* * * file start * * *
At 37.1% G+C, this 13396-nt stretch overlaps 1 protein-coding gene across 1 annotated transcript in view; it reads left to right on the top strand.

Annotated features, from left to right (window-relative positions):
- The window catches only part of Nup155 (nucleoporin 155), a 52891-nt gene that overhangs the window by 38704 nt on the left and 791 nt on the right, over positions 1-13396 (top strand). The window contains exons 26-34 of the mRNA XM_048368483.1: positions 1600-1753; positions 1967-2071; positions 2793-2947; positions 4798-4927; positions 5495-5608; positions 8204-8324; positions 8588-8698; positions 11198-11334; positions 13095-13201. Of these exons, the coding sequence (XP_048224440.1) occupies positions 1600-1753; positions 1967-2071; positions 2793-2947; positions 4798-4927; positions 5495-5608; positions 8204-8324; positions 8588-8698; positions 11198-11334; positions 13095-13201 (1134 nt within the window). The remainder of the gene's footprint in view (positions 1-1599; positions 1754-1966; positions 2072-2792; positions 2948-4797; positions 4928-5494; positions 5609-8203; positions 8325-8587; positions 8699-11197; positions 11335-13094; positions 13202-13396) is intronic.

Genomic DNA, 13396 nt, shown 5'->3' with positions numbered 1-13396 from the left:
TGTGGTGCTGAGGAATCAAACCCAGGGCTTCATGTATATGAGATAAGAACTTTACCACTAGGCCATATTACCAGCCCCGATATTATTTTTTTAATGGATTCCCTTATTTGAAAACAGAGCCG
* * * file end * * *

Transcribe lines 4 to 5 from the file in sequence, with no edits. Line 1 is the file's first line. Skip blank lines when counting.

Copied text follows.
Genomic DNA, 13396 nt, shown 5'->3' with positions numbered 1-13396 from the left:
TGTGGTGCTGAGGAATCAAACCCAGGGCTTCATGTATATGAGATAAGAACTTTACCACTAGGCCATATTACCAGCCCCGATATTATTTTTTTAATGGATTCCCTTATTTGAAAACAGAGCCG